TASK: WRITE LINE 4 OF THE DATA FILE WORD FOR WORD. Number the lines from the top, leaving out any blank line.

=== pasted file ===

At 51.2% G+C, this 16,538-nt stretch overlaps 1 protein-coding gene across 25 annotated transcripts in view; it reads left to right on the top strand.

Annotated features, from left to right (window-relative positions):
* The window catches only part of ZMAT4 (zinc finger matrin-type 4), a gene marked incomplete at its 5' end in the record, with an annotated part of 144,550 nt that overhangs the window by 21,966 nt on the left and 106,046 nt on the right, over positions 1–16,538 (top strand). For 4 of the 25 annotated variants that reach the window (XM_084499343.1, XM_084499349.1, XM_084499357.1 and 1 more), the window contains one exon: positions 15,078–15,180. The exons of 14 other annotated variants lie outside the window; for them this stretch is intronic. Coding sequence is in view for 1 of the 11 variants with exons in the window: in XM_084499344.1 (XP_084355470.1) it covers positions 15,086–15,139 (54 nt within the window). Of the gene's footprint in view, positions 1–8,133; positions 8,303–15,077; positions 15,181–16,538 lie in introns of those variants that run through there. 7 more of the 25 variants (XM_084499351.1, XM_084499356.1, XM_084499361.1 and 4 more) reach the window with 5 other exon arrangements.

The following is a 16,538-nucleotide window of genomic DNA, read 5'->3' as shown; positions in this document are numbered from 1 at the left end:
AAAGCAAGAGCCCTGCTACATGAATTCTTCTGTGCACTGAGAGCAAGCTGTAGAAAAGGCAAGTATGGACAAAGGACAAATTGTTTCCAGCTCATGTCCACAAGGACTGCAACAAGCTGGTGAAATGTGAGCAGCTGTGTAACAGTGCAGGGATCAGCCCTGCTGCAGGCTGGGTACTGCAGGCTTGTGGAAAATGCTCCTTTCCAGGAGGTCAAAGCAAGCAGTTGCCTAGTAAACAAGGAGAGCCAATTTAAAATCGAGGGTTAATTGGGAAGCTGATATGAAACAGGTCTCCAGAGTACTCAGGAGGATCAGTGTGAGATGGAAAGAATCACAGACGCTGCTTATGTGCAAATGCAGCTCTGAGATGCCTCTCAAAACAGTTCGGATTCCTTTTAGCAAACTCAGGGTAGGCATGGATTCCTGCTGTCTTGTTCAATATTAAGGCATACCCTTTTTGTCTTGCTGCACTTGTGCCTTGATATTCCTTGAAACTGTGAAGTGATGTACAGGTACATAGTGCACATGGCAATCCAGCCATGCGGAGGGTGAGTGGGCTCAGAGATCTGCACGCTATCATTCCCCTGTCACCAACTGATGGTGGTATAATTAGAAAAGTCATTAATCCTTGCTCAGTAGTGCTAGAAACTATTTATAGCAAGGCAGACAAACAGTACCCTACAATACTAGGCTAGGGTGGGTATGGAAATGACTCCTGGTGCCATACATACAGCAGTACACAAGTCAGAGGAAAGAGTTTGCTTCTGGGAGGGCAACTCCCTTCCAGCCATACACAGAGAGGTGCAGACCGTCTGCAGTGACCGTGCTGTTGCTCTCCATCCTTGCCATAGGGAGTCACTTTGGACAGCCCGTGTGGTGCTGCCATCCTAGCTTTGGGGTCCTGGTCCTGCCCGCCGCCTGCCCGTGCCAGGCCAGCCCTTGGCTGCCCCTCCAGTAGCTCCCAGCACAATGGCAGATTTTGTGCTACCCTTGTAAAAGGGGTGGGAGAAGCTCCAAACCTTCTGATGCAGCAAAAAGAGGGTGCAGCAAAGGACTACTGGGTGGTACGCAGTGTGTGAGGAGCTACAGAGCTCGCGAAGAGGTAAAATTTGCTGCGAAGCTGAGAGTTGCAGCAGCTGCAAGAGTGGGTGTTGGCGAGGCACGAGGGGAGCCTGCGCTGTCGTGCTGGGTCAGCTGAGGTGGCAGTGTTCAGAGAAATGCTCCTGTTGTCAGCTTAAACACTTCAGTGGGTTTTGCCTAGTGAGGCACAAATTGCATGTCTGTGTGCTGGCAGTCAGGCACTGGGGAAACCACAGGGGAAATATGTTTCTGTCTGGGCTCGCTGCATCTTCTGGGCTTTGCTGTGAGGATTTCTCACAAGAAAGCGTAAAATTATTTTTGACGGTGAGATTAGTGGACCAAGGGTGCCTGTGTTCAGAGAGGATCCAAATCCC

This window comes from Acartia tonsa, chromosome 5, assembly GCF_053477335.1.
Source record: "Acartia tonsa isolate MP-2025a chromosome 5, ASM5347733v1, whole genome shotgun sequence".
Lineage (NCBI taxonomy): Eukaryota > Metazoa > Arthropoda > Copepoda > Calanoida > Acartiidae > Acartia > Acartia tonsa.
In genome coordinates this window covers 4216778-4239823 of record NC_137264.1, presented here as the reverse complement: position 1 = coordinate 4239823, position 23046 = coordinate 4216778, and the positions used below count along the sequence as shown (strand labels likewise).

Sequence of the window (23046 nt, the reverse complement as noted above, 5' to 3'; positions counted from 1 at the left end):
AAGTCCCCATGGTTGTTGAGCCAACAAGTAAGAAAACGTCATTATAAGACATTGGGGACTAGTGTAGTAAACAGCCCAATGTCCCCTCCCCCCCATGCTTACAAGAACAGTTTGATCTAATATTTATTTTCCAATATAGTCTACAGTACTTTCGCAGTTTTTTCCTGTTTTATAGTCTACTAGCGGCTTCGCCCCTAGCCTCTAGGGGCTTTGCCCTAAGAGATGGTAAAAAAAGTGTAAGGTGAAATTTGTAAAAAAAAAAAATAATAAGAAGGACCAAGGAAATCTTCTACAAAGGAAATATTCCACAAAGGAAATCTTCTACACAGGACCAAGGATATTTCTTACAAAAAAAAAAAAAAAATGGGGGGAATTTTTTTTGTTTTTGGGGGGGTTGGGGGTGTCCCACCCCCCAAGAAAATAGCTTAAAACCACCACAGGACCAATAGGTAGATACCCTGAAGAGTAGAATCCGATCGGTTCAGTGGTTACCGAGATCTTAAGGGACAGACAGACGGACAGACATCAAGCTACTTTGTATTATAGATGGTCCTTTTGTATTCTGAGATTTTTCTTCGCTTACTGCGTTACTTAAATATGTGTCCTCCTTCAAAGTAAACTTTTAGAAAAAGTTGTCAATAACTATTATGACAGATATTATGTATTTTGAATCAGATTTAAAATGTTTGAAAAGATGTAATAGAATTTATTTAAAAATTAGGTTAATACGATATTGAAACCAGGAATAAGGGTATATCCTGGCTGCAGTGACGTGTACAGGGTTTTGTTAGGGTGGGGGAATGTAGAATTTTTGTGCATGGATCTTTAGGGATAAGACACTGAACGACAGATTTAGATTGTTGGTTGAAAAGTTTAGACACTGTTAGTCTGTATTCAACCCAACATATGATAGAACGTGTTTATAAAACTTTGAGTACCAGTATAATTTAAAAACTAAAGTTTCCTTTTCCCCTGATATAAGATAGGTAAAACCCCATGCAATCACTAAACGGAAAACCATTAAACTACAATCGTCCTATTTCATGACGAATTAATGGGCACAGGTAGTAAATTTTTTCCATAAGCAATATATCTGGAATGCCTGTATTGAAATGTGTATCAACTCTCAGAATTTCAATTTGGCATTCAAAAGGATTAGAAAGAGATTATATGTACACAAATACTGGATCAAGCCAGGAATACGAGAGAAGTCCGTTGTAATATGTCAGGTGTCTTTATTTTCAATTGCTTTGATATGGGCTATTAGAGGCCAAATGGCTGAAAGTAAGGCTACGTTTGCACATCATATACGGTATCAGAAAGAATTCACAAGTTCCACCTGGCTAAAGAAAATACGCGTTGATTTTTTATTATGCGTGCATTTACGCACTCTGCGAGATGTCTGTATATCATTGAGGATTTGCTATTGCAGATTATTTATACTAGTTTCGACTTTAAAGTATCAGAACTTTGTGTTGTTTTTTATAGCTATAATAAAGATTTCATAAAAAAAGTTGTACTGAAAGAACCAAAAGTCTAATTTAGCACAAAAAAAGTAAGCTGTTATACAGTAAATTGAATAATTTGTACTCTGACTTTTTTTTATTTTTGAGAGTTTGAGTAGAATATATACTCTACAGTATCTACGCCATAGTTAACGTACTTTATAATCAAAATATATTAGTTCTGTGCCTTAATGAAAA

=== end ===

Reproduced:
The following is a 16,538-nucleotide window of genomic DNA, read 5'->3' as shown; positions in this document are numbered from 1 at the left end: